Present perfect

Present perfect

Do you know how to use phrases like She's called every day this week, I've broken my leg and Have you ever been to Scotland? Test what you know with interactive exercises and read the explanation to help you.

Look at these examples to see how the present perfect is used.

He's been to ten different countries.
I haven't seen her today.
My phone's run out of battery. Can I use yours?
Have you ever dyed your hair a different colour?

Try this exercise to test your grammar.

Grammar test 1

Present perfect: Grammar test 1

Read the explanation to learn more.

Grammar explanation

We use the present perfect simple (have or has + past participle) to talk about past actions or states which are still connected to the present.

Unfinished time and states

We often use the present perfect to say what we've done in an unfinished time period, such as today, this week, this year, etc., and with expressions such as so far, until now, before, etc.

They've been on holiday twice this year.
We haven't had a lot of positive feedback so far.
I'm sure I've seen that film before.

We also use it to talk about life experiences, as our life is also an unfinished time period. We often use never in negative sentences and ever in questions.

I've worked for six different companies.
He's never won a gold medal.
Have you ever been to Australia?

We also use the present perfect to talk about unfinished states, especially with for, since and how long.

She's wanted to be a police officer since she was a child.
I haven't known him for very long.
How long have you had that phone?

Finished time and states

If we say when something happened, or we feel that that part of our life is finished, we use the past simple.

We visited Russia for the first time in 1992.
I went to three different primary schools.
Before she retired, she worked in several different countries.

We also use the past simple for finished states.

We knew all our neighbours when we were children.
I didn't like bananas for a really long time. Now I love them!

Past actions with a result in the present

We can use the present perfect to talk about a past action that has a result in the present.

He's broken his leg so he can't go on holiday.
There's been an accident on the main road, so let's take a different route.
They haven't called me, so I don't think they need me today.

Again, if we say when it happened, we use the past simple.

He broke his leg last week so he can't go on holiday.

However, we often use the present perfect with words like just, recently, already, yet and still.

We've recently started going to the gym.
She's already finished season one and now she's watching season two.
Have you checked your emails yet?

Do this exercise to test your grammar again.

Grammar test 2

Present perfect: Grammar test 2

Language level

Average: 4 (57 votes)

Hi inci.yildirim,

The phrase "when you were in New York" locates the action at a finished time in the past, so the past simple is best.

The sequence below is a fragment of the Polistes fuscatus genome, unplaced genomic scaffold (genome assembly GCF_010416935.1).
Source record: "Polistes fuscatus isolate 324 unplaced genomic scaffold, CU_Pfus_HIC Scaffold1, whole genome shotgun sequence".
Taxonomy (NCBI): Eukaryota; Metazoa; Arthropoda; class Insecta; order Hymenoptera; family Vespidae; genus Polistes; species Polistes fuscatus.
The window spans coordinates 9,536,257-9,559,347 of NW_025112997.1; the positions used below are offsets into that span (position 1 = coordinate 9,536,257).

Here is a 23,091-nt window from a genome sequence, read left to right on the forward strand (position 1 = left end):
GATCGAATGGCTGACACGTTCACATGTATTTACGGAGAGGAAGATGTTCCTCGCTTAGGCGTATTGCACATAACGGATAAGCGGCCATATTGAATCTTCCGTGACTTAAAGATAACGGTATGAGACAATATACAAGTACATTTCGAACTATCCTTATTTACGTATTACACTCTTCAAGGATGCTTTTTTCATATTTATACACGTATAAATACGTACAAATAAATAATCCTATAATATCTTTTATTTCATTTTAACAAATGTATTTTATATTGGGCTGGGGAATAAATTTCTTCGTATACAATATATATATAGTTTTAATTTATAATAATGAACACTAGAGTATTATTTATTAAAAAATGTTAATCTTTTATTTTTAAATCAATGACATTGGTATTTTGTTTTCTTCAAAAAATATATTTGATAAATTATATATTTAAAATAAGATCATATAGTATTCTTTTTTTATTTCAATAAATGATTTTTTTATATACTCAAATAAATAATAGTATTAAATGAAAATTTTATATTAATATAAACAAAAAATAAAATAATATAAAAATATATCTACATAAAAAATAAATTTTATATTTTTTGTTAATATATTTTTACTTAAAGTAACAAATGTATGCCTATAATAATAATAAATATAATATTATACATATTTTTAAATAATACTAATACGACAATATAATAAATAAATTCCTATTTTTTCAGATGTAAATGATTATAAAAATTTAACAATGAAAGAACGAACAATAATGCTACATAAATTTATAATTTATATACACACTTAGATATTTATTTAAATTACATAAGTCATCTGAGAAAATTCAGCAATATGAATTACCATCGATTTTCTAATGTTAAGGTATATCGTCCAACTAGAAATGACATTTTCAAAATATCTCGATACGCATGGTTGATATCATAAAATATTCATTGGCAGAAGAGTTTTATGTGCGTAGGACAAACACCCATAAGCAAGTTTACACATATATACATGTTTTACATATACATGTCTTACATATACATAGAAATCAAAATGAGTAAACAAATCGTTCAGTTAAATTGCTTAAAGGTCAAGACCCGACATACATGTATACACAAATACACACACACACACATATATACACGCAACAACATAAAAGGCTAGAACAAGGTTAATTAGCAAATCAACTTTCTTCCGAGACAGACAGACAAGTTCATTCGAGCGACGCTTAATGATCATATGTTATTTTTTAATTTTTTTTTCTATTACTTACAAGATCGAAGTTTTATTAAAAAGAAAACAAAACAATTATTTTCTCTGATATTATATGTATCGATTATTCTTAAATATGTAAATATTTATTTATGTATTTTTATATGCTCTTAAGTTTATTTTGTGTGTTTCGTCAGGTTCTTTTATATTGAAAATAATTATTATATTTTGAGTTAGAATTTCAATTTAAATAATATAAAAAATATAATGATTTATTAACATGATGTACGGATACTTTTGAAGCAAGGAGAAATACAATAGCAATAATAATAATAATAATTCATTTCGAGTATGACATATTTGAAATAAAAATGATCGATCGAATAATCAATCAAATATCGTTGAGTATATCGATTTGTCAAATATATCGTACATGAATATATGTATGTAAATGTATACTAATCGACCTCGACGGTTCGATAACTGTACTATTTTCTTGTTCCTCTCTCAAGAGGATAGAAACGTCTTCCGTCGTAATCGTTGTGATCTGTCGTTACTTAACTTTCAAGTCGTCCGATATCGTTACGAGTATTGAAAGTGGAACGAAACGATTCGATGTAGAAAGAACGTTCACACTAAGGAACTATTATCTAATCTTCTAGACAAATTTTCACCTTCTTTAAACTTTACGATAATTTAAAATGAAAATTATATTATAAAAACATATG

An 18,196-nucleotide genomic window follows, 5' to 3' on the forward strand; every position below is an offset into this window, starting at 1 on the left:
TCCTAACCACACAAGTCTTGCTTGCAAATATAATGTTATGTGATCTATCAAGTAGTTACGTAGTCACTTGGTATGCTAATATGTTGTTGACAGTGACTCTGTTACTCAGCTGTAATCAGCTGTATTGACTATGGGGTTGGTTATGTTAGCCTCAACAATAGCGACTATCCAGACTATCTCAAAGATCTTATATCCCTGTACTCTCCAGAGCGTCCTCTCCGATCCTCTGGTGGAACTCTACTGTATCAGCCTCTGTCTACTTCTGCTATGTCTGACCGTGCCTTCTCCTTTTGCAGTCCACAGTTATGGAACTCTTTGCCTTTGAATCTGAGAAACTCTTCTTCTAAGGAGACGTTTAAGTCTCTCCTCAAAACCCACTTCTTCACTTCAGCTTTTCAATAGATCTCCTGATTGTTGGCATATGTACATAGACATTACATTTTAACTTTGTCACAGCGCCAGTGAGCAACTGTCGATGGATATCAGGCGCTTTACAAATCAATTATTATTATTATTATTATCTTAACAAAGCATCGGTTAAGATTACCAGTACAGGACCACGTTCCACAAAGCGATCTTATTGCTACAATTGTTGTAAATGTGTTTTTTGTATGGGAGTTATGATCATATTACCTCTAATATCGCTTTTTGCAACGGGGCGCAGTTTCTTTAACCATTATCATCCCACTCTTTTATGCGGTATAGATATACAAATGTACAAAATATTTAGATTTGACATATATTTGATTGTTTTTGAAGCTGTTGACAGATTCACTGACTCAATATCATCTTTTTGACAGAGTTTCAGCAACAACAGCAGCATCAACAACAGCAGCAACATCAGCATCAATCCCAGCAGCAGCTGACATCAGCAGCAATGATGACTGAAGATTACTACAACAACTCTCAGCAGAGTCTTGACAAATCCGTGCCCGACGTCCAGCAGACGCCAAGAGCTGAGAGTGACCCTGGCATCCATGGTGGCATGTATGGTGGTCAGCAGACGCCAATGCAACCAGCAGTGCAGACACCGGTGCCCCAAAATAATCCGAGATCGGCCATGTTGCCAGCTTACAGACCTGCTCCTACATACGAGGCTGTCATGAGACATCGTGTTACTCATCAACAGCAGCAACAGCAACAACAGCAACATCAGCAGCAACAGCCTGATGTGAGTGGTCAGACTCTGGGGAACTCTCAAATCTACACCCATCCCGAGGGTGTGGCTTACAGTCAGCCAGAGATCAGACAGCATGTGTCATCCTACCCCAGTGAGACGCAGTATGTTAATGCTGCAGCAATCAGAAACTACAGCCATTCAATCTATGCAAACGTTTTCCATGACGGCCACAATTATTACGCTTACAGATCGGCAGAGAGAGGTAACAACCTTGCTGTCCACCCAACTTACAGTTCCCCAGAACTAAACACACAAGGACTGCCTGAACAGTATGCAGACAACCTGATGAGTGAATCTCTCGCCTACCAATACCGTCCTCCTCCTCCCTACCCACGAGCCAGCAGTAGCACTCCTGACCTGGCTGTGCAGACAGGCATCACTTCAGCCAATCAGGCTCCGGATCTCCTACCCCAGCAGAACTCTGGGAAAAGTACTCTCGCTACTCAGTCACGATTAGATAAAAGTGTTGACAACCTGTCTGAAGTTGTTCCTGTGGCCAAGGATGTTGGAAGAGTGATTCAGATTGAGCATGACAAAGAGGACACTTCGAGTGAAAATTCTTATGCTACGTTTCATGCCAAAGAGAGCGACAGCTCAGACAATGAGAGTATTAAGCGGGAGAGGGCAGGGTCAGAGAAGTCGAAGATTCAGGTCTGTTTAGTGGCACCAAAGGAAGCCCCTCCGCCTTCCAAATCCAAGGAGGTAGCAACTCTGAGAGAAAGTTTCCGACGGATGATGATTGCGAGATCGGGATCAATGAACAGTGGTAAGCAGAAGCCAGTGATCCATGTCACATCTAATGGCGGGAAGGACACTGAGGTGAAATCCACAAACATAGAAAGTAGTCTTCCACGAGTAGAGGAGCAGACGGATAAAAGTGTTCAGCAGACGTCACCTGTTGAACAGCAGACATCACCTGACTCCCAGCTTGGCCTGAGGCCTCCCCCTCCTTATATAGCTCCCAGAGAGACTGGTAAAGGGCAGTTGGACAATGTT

Jonathan

LearnEnglish team

Submitted by inci.yildirim on Sat, 15/07/2023 - 21:54

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in grammer test 1 question 3,
why we can not use 'have you had'?
In examples there is sentences such like "How long have you had that phone?"
Can you please explain? Thank you so much.

Hello inci.yildirim,

The person has a new car which we understand to mean that they no longer have the old car. Thus, having the old car is an example of finished time. We would use 'How long have you had...?' for something the person still has, not something they have lost or got rid of.

 

Peter

The LearnEnglish Team

Submitted by mr.rm.6656 on Sat, 01/07/2023 - 02:14

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Hi my beloved teachers. Is it possible to use Since and Ago simultaneously in a single sentence? An example for this would be “ I have driven my car since three days ago” Thanks a lot for a remarkable service.

Hi mr.rm.6656,

I can't think of an example (including yours) which sounds acceptable to my ear. You may find some examples in literature but these would largely be affectations for stylistic purposes.

You can find a short discussion on the topic here.

 

Peter

The LearnEnglish Team

Submitted by ridhi on Fri, 30/06/2023 - 02:04

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Dear Sir,

Could you please help me correct this few introductory lines . Basically,here I intend to speak about the hometown where I don't live anymore but my parents do and I often visit them ,my academic degrees and work experiences.present perfect or simple past.

Would it be wrong to continue talking about that place and what we have achieved there in present perfect without mentioning any specific time

I have been living in Delhi for 7 years now,but that's not my hometown.My hometown is Nagpur, as I have lived there most of my life.I completed (have completed) my graduation in 2011 and thereafter worked for a few banks as service manager,later got married and shifted to Delhi.

Thank you!

Hello ridge,

Your speech is fine - well done. You should use 'completed' (past simple) for your graduation as it is in a finished time period (2011).

Where you talk about things that are still true (unfinished past) you should use present perfect; for completed events in a past time context you should use the past simple.

Good luck!

 

Peter

The LearnEnglish Team

Profile picture for user Ahmed Imam

Submitted by Ahmed Imam on Thu, 22/06/2023 - 08:42

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Hello Team. Could you please help me? Is the following sentence correct using "have had"?
- Doctors keep the health records of all their patients, so they know what illnesses they have had in the past.
Thank you.

Hello Ahmed Imam,

Yes, that's correct. You could even omit 'in the past', since the present perfect makes this clear. But it's fine to include it as well.

All the best,
Kirk
LearnEnglish team